During his time with Jack Ruby Ambulance, fate struck and Lefty was sent to pick up a young lady who was injured in a car accident in 1953. She became his first wife and the mother of his three biological children. Her name was Violet Virginia McVay. They were married in May of 1954 in Sardis, Mississippi, he lying about his age to do so and had their first child later that year, Ray Jr. On Ray Jr.'s birth certificate, Lefty's occupation was listed as carpenter. A salute to the grandpa who raised him.
Lefty continued to play music while working two jobs at times. He was driven to become someone despite his 6th grade education. The stress and strain of his work/play life caused a few psychotic breaks where hospitalization was required. He would always bounce back and work harder than ever.
His many jobs as an adult included; taxi driver, laundry truck delivery and pickup, 7Up sales and delivery and eventually, the one that stuck, fence crew foreman.
During that time, between marriage and the fence company years the couple had two more children; Renee and Dianne. The toll of added mouths to feed brought an end to his music days for twenty years. He still played but not money-making gigs which kept him out at night.
In 1964, the family packed up and began moving around Tennessee doing freeway fencing. Lefty usually had a crew of 10-15 men working under him. He was advancing his career, but the man he worked for was too stingy to pay what he needed for his efforts.
He quit and moved to Cabot, Arkansas in August of 1968, where within 4 yrs he had his own fence company that grew to the fourth highest grossing fence installation company in Arkansas within just a few years.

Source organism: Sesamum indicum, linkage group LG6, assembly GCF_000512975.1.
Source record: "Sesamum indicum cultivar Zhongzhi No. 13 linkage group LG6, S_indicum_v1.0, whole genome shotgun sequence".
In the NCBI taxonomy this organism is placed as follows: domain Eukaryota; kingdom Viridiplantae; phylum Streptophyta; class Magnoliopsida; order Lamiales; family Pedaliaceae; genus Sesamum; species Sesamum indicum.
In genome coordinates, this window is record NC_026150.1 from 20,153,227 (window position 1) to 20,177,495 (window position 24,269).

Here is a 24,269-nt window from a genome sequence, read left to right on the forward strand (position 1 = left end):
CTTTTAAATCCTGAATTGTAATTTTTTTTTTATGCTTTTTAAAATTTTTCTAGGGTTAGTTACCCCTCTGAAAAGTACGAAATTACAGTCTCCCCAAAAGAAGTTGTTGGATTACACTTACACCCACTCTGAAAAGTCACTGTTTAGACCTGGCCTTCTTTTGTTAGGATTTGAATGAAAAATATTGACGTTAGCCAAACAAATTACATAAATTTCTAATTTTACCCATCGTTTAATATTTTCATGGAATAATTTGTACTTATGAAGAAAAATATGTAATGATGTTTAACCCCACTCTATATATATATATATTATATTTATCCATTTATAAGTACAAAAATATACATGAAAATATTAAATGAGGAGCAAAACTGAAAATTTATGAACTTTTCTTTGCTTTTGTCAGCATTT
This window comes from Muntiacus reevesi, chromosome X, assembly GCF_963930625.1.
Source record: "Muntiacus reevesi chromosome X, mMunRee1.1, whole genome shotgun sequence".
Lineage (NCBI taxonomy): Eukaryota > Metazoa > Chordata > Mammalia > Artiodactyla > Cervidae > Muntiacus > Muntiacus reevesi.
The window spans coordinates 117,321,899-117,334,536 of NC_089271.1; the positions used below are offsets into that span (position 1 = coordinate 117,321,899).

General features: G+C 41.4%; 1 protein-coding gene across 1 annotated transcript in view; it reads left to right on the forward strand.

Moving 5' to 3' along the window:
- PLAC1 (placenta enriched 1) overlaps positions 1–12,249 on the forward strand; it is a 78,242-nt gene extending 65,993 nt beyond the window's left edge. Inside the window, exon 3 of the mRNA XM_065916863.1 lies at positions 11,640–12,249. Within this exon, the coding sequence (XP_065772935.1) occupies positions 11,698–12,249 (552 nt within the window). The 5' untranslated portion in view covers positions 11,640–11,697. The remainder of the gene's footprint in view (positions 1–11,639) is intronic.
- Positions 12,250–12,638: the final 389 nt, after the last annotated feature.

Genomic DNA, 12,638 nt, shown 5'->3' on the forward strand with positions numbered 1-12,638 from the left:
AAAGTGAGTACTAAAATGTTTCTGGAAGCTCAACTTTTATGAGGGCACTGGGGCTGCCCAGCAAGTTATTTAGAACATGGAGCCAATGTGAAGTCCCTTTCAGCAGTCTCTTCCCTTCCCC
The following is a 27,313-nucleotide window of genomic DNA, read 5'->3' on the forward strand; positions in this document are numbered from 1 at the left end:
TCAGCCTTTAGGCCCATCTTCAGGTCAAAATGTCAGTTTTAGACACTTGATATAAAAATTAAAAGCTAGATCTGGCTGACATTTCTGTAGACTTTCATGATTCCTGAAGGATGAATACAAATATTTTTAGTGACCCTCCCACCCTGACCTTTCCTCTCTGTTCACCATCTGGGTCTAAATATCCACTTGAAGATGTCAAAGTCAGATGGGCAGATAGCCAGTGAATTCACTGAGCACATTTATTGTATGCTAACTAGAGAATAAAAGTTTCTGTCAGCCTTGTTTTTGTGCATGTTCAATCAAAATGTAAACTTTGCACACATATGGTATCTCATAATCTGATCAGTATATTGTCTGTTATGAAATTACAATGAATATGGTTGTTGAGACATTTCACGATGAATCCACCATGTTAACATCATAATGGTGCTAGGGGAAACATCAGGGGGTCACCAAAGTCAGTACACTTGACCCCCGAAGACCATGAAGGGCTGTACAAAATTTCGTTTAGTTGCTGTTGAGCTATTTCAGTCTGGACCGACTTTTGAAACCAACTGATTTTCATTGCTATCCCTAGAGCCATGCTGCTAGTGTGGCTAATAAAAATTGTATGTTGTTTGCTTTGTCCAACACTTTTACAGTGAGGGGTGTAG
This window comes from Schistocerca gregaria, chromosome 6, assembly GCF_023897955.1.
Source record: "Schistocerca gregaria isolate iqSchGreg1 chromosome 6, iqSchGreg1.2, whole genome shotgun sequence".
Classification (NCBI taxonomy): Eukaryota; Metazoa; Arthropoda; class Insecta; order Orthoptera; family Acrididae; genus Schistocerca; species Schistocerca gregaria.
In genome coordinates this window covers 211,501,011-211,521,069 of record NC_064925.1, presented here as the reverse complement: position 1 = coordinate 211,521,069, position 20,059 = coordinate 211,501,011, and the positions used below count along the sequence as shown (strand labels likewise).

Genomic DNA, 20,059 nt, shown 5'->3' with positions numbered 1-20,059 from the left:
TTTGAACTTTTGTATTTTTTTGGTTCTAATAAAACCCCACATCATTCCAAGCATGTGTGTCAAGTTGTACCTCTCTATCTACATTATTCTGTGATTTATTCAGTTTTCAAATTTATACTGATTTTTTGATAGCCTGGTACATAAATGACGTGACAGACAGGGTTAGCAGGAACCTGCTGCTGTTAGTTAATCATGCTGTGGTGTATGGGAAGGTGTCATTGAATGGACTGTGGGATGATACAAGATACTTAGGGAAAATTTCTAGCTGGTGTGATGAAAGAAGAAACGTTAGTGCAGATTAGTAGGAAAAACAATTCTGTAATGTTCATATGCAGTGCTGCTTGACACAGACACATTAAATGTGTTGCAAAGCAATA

Sexton Fence Company expanded its product line to paints, crafts, ornamental concrete and iron, garden supplies, custom framing and more. He moved out on Hwy 89 South after the '76 Cabot tornado and built three separate buildings/offices comprising over 12,000 sq. feet of space.
It was in 1982 that his first wife, Violet, due to complicated circumstances divorced him. It was a brutal falling out that left them both with very little after the lawyers did their magic.
Lefty married a short time later to his second wife, Phyllis Shaw. No children were produced and the marriage ended a few years later.
His third and final marriage was to Maxine Carnes, who survives him today. A mutual love of music brought them together.
After his first divorce Lefty Ray owned another fence company, Big R Fence. While in operation the business was known for small construction jobs and fencing of all types. It was a successful company that fed him until his retirement due to his failing health. He had a heart bypass and his lifelong habit of cigarette smoking was taking its toll with a diagnosis of COPD.
Lefty Ray began playing music regularly after his first marriage ended. He had dance halls in several of the little towns around Cabot, always drawing a satisfied crowd of country music fans,
For the past dozen years, Lefty Ray has been retired and terribly dissatisfied with his inability to sing and play music. His sight was failing as was his hearing and voice.
Never a big church man, he found respite in the church in Beebe along with his wife, Maxine. He confessed and got right with the Lord in his eyes this past year during the hospital stay for his broken hip.
He loved pinto beans, stewed taters and cornbread, sausage pizza, grapefruit, peaches, dogs, singing, family reunions of any type, sight-seeing trips to anywhere, music, music and more music.
He passed peacefully after a week of struggle at home under Hospice care. The family would like to thank his nurses, Brandy and Crystal for their efforts to keep him as comfortable as possible. He loved them both.
His voice is already sorely missed.
He was preceded in death by his first wife, Violet McVay Sexton, his parents, his older half-brother, William Leon Sexton Peak, his younger brother, James Daymond, his half-brother, Jennings Bryan Norvell, and the clan of Sexton grands and aunts and uncles who raised him.
Lefty is survived by his wife, Maxine; a son, Ray Jr. (Libby); two daughters, Renee Elmore, and Dianne (Ed) Weed; four grandchildren, Crystal Belote, Steven Skillern, Sarah Skillern, and Trevor Elmore; a great grandson, Keaton Belote and a loving half-sister, Helen Norvell.
Visitation will be 12:00-2:00 P.M. Tuesday, June 30, 2020 at Smith-Westbrook Funeral Home, Beebe, followed by graveside service at 3:00 p.m. at Hicks Cemetery. State of AR COVID-19 directives will be followed; including social distancing. Arrangements by Smith-Westbrook Funeral Home. www.smithfamilycares.com